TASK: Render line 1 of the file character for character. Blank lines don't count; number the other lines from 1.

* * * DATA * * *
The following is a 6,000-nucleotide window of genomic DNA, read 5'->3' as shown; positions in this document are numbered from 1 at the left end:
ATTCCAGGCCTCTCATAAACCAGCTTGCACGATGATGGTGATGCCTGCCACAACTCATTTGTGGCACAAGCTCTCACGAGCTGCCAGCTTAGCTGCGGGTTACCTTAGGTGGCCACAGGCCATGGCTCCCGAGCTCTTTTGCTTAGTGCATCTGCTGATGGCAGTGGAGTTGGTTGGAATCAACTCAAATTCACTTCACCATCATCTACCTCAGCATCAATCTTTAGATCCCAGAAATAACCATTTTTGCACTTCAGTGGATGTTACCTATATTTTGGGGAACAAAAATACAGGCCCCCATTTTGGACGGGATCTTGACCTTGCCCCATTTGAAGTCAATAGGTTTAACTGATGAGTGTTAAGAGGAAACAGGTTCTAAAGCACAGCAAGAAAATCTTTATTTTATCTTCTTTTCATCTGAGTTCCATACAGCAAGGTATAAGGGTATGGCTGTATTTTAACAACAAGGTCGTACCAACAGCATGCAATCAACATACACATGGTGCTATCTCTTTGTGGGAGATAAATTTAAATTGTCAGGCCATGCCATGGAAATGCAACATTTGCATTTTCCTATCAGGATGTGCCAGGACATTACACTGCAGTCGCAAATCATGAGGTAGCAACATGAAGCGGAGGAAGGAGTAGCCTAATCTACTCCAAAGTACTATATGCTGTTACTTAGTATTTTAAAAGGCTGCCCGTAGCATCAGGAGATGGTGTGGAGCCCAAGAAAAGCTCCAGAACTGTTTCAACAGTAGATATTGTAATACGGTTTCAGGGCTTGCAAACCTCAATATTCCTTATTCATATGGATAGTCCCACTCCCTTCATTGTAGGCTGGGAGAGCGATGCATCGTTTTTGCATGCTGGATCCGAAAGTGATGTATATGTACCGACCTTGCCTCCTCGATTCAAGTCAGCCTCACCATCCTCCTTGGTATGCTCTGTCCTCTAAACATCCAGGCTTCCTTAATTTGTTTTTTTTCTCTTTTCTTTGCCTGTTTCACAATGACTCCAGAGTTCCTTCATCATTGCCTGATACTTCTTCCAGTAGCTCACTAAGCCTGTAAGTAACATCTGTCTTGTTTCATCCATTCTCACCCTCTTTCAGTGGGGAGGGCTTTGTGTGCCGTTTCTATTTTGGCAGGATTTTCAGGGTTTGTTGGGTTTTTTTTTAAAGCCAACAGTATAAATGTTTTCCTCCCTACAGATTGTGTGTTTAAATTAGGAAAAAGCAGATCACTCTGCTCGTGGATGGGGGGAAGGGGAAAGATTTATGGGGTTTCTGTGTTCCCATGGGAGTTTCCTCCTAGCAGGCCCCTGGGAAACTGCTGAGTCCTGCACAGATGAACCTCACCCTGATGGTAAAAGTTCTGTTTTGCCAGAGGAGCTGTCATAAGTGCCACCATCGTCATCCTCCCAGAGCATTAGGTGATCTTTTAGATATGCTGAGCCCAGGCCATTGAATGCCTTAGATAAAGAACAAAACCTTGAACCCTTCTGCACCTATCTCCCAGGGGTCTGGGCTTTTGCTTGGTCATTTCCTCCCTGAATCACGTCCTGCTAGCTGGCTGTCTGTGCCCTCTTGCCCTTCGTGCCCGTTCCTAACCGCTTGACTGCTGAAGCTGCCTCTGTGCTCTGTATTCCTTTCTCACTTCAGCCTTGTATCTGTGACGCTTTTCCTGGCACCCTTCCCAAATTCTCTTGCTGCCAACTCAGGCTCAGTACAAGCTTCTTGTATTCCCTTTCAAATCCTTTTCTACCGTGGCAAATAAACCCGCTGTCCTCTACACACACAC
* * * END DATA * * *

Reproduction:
The following is a 6,000-nucleotide window of genomic DNA, read 5'->3' as shown; positions in this document are numbered from 1 at the left end: